as a participant. Here are some of the things I’ve been missing, from the vantage point of a mere spectator….
On the bridge overlooking the Bierman Track and Field Stadium
Yesterday’s wind and rain delivered a perfectly clear and cool morning – ideal
for running a quick race. This is an interesting and entertaining course
set-up with the runners funnelled into and through Dinkytown before weaving
around the sleepy early morning campus and then into the Stadium for a thrilling
three-quarters turn around the track to the finish line.
Registration in the George R. Gibson “Bronko” Nagurski Football Practice
Late registrants are stretching and milling about on the bouncy field house turf. Some anxiously stand in line, eyeing their watches and counting the numbers of people still ahead of them, waiting to get their official race number.
This is the designated starting time but it is clear that the race will not
start precisely on time. This is the only event at the U.S. Transplant Games
that includes participants from the general public, and both those folks
as well as Transplant Games participants are still peeling off the side streets
and into the starting lanes – and nobody seems in a hurry about getting there.
The computer chip counter is chirping as racers saunter over the start pad
to find a place among the others and an official begins making introductions
and announcements over the public address system.
Warm-up exercises begin as the staring gate lineup stretches a full city block
long and wide. Many teams arrive in bunches: Wisconsin, Connecticut, Team Liberty,
and the largest throng, from Team Upper Midwest.
The constant murmur among excited runners abates as a hush of anticipation
descends. A wheelchair participant and a blind walker with a seeing-eye dog
are given a two minute head start.
The gun sounds.
A few trim men bolt out of the gate, well ahead of the rest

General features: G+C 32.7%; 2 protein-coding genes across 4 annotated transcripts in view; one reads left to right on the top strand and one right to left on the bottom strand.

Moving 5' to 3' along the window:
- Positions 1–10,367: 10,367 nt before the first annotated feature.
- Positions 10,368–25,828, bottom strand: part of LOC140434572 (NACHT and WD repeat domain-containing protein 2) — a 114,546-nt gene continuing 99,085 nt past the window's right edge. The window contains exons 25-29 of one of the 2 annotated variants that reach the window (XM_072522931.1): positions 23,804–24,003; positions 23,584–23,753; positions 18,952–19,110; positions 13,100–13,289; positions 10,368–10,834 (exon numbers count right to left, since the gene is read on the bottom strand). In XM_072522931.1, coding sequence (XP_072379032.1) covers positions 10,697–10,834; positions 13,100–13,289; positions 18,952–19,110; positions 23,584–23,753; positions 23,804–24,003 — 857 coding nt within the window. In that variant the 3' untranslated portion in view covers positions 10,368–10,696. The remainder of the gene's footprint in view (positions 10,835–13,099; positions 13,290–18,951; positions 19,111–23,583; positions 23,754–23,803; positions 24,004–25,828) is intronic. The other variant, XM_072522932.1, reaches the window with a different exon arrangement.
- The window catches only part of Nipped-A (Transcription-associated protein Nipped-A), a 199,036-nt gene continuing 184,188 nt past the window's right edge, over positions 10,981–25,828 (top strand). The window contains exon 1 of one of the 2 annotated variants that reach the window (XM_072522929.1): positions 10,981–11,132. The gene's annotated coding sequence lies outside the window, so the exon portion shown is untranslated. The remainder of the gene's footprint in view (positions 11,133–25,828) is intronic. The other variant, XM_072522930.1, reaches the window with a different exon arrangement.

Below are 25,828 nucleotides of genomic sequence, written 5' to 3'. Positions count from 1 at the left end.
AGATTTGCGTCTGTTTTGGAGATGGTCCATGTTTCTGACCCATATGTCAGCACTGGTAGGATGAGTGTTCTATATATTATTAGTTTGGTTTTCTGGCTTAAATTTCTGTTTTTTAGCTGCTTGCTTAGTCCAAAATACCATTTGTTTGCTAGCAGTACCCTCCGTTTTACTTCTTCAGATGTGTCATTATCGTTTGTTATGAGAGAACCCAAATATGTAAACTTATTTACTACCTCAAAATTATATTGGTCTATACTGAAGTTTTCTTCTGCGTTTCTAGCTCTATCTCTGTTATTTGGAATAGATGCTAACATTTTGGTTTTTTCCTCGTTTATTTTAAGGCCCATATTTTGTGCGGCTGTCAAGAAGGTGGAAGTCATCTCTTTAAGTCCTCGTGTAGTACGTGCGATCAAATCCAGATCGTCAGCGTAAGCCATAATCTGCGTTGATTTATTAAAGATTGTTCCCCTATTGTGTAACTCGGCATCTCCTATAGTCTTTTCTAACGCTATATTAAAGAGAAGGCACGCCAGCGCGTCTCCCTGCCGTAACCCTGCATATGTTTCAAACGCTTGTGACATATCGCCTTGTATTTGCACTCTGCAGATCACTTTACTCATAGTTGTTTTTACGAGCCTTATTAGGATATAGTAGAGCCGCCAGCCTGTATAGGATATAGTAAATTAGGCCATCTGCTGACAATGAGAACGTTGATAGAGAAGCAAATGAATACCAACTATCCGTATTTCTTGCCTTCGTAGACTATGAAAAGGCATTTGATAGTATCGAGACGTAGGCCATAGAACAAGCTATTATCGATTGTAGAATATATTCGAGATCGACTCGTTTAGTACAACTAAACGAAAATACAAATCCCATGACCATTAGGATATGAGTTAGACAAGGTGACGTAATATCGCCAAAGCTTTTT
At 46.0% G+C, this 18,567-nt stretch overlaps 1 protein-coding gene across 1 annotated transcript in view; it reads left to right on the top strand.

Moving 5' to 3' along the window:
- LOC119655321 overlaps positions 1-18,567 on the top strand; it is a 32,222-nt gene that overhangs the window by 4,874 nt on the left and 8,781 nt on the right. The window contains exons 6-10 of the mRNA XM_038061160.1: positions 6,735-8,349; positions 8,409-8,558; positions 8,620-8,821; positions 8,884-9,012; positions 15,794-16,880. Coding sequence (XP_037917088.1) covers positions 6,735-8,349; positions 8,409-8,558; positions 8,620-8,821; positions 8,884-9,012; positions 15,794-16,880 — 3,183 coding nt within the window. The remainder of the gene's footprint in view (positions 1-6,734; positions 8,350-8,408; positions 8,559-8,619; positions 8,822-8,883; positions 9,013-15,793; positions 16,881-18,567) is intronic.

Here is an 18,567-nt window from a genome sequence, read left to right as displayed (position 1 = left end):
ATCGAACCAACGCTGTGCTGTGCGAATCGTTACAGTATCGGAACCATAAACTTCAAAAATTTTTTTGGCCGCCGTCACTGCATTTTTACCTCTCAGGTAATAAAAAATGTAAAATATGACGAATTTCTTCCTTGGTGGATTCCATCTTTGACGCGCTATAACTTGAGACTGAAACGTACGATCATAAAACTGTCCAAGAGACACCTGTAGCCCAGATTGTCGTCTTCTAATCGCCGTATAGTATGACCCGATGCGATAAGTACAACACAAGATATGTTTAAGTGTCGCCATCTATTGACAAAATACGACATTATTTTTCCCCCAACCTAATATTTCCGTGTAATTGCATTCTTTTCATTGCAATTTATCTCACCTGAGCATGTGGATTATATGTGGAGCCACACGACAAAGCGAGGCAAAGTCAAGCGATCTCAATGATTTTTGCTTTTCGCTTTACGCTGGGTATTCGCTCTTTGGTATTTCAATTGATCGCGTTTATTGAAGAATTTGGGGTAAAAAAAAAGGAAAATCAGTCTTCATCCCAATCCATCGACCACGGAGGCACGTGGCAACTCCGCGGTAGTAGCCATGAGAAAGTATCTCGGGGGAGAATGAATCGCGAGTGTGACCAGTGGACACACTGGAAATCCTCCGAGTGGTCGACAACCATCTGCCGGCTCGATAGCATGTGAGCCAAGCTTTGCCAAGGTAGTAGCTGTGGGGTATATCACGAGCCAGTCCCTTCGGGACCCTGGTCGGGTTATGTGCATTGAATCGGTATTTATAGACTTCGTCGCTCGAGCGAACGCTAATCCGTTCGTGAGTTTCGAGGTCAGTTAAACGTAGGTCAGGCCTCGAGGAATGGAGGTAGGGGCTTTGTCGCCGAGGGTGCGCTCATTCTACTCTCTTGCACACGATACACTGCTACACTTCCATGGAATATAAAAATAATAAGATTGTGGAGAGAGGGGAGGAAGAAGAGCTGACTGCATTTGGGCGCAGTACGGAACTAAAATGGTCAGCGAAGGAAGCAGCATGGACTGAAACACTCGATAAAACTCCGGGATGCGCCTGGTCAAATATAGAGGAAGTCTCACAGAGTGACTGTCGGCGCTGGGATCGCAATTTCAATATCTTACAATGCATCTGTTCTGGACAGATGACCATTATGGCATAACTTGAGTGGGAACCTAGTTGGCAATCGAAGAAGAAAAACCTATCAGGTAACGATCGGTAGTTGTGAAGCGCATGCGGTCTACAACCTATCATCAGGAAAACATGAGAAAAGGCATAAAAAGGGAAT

of the pack. An apparent majority of the crowd seem to be treating the event
as a friendly stroll rather than as a competitive run. 7:17 The last walkers
saunter their way through the noisy chip counter.
The first runner overall breaks the tape at the finish line on the track in
a race-winning time of 18:03.
first Transplant Games participant in the 5K Race For Donation – and 3rd runner overall – finishes
in a time of 18:37. He is 41 year old Tim Renzelmann of Sheboygan, Wisconsin.
Transplant Games second place finisher, 16 year old Ben Ziehr, runs a strong
race in exactly 21 minutes. Young Ben is also from Team Wisconsin,
and this is his first Transplant Games. He needed a new liver when he was only
seven years old due to a genetic anomaly that was leading to an eventual liver
shutdown, and he has done relatively well ever since. Ben, in fact, competes
on his high school track and cross country teams in Hortonville, Wisconsin,
and he says his 21 minute time was a good warm-up for this early in the season – which
officially begin for about another month.
These are also the first Transplant Games for Tim Renzelmann, who had a bone marrow transplant in 1998. Tim had been told about the Games at about that time but wasn’t really interested; though he kept running through his treatments, he wasn’t able to do so competitively. Once he hit the five year mark, though, in 2003, from the date of his diagnosis, he began to consider competing in the 2004 Transplant Games in nearby Minneapolis – and even began to train a bit for them.
Tim has been a serious runner since he was 13, and in 1992 he ran in a marathon in Las Vegas that would have qualified him for the Olympic Trials had he run in 2 hours, 20 minutes or below. His near-miss time of 2:20:39 was a no doubt a disappointment, but Tim now calls that 39 second shortfall “a blessing in disguise.”
Tim had noticed a lump on his neck while training for that Las Vegas marathon but didn’t really pay much attention to it. Had he qualified for the Olympic Trials he is certain he would have continued to ignore that bump while elevating his training regimen in anticipation of meeting his long-time longing to compete in the Olympics. Instead, following his Las Vegas frustration, he visited a doctor, and two months later he was diagnosed with non-hodgkins lymphoma.
Tim says the fastest he has ever run a 5K race was in 14:20, “when he was a teenager.” Though he is not likely ever to run that fast again, he is still able to try. Either way, he’s out there running in the sunshine.